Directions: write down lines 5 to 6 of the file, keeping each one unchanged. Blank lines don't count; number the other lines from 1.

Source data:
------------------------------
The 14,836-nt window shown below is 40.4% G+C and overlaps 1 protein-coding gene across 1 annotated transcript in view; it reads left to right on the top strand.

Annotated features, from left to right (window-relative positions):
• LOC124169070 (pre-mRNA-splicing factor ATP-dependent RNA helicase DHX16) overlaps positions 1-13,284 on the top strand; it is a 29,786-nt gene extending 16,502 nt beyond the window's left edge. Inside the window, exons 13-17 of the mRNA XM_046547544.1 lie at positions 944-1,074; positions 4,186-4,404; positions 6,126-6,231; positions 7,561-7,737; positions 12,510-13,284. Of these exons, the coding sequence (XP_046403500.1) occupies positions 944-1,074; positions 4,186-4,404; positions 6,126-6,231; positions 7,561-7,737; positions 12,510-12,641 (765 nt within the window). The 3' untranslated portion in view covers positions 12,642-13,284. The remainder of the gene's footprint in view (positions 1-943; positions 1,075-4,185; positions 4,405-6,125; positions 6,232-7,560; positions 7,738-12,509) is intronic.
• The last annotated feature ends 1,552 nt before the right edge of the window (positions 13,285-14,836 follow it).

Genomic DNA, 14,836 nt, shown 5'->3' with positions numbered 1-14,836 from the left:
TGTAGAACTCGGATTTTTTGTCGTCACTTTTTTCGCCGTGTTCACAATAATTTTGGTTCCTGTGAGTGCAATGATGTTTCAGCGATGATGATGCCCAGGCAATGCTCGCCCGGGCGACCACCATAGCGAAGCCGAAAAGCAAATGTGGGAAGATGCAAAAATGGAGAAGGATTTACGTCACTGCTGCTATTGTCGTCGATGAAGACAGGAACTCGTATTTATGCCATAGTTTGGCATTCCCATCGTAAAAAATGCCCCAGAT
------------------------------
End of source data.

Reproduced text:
Genomic DNA, 14,836 nt, shown 5'->3' with positions numbered 1-14,836 from the left:
TGTAGAACTCGGATTTTTTGTCGTCACTTTTTTCGCCGTGTTCACAATAATTTTGGTTCCTGTGAGTGCAATGATGTTTCAGCGATGATGATGCCCAGGCAATGCTCGCCCGGGCGACCACCATAGCGAAGCCGAAAAGCAAATGTGGGAAGATGCAAAAATGGAGAAGGATTTACGTCACTGCTGCTATTGTCGTCGATGAAGACAGGAACTCGTATTTATGCCATAGTTTGGCATTCCCATCGTAAAAAATGCCCCAGAT